Catch fish with Mike Ladle.

Catch Fish with
Mike Ladle

Information Page


For anyone unfamiliar with the site always check the FRESHWATER, SALTWATER and TACK-TICS pages. The Saltwater page now extends back as a record of over several years of (mostly) sea fishing and may be a useful guide as to when to fish. The Freshwater stuff is also up to date now. I keep adding to both. These pages are effectively my diary and the latest will usually be about fishing in the previous day or two. As you see I also add the odd piece from my friends and correspondents if I've not been doing much. The Tactics pages which are chiefly 'how I do it' plus a bit of science are also updated regularly and (I think) worth a read (the earlier ones are mostly tackle and 'how to do it' stuff).

17 February 2007

Waiheke Island.

My pal Alan sent me this report from New Zealand a couple of weeks back. If anything makes me want to go 'down under' this is it. Alan should be paid by the NZ Tourist Board.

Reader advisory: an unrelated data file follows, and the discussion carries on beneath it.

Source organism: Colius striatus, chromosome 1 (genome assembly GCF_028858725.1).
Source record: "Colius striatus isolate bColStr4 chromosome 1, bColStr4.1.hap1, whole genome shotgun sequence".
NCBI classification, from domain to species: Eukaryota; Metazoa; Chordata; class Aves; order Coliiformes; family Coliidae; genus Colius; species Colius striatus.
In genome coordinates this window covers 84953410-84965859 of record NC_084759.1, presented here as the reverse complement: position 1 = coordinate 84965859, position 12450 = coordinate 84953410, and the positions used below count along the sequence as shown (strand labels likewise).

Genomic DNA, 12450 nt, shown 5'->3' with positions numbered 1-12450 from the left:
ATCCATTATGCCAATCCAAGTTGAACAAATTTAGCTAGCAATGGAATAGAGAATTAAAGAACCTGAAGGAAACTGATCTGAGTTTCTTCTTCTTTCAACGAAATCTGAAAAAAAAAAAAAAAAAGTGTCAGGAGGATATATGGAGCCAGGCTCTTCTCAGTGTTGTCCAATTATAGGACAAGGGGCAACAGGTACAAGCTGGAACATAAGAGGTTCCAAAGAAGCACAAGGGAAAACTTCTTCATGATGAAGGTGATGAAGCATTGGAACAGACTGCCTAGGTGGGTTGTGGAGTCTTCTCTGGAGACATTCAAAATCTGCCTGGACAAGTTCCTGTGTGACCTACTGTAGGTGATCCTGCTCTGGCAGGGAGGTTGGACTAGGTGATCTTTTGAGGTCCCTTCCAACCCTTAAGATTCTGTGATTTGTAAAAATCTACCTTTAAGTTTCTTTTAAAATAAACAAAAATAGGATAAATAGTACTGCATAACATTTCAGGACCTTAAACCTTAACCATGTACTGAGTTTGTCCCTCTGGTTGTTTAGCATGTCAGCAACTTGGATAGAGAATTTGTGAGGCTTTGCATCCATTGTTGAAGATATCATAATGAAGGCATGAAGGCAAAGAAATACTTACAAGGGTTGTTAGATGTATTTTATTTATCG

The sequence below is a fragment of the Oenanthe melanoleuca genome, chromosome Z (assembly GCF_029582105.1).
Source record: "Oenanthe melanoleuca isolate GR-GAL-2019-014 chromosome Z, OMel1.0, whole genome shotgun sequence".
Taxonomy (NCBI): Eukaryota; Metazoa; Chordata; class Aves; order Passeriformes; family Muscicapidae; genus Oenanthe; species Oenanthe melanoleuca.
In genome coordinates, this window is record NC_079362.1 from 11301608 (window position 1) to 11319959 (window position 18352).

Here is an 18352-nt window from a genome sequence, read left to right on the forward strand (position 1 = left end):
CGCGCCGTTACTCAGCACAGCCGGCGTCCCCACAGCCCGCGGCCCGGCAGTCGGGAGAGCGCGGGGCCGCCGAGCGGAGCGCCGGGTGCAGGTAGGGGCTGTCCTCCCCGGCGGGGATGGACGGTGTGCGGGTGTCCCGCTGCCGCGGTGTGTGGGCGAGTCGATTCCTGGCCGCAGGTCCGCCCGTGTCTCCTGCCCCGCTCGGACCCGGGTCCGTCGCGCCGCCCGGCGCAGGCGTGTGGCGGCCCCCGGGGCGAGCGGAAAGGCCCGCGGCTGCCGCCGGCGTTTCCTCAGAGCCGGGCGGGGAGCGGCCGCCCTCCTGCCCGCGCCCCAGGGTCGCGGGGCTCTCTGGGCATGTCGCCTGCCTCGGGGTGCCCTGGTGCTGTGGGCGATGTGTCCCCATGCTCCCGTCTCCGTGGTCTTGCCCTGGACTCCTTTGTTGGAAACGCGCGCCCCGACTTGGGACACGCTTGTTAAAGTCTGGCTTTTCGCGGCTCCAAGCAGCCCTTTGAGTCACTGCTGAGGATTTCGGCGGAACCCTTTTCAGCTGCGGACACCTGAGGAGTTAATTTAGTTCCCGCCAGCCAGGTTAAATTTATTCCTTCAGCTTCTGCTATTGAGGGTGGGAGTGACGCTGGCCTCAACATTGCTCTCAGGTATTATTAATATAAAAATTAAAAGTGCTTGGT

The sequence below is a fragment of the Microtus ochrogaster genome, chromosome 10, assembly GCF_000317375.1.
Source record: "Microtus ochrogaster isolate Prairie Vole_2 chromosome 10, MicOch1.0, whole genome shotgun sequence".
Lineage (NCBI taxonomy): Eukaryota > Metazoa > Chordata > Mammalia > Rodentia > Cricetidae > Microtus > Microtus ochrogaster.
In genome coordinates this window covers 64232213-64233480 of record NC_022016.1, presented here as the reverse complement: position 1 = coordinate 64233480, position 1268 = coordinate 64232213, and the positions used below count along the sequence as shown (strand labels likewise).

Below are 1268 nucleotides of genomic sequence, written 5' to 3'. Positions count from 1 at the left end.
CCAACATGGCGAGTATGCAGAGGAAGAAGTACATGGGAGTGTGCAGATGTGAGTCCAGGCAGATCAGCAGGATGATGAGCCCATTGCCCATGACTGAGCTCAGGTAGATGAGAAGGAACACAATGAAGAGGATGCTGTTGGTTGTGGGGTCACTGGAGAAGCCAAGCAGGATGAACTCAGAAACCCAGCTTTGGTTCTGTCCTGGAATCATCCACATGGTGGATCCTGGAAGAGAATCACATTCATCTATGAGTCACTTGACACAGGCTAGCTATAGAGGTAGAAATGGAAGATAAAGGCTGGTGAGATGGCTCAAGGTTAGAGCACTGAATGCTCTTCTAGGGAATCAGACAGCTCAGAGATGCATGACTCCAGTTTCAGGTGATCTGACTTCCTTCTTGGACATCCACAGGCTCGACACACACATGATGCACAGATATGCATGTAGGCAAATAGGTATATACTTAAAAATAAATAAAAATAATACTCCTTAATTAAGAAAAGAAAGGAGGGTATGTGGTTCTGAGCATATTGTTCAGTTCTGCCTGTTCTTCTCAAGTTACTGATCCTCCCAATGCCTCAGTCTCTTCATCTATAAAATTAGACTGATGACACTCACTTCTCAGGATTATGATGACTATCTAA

Dear Mike,

It sounds like the weather in your part of the world is not too flash at present with lots of rain and cold spells. I enjoyed your articles on live baiting for Pike. They are an awesome looking fish.

We have just returned from our holiday in Waiheke Island totally relaxed and invigorated. Unfortunately the wind that has been swirling around NZ for months followed us on our holiday but it did not cause too many problems other than curtail one or two of our boat fishing excursions.

Waiheke Island is situated in the Hauraki Gulf and is only a short 35 minute passenger ferry ride from Auckland central. If you take one of the slower car ferries the travelling time blows out to 45 – 60 minutes. The occupants of the island are a curious combination of alternative lifestyle artisans, perennially unemployed and the “rich and famous” who own holiday homes with stunning vistas over the golden sand beaches and sheltered waters of the Hauraki Gulf. A truly eclectic mixture of inhabitants! The island does not have reticulated running water (rain water is collected from roofs and stored in large concrete tanks for later use) but there is electricity so it is not too primitive. Despite being so close to Auckland, Waiheke has a completely different climate in that it is generally drier and sunnier. The nett result is that there are about 20 vineyards on the island that produce some quality red wines and a plethora of olive plantations. For more information click on: -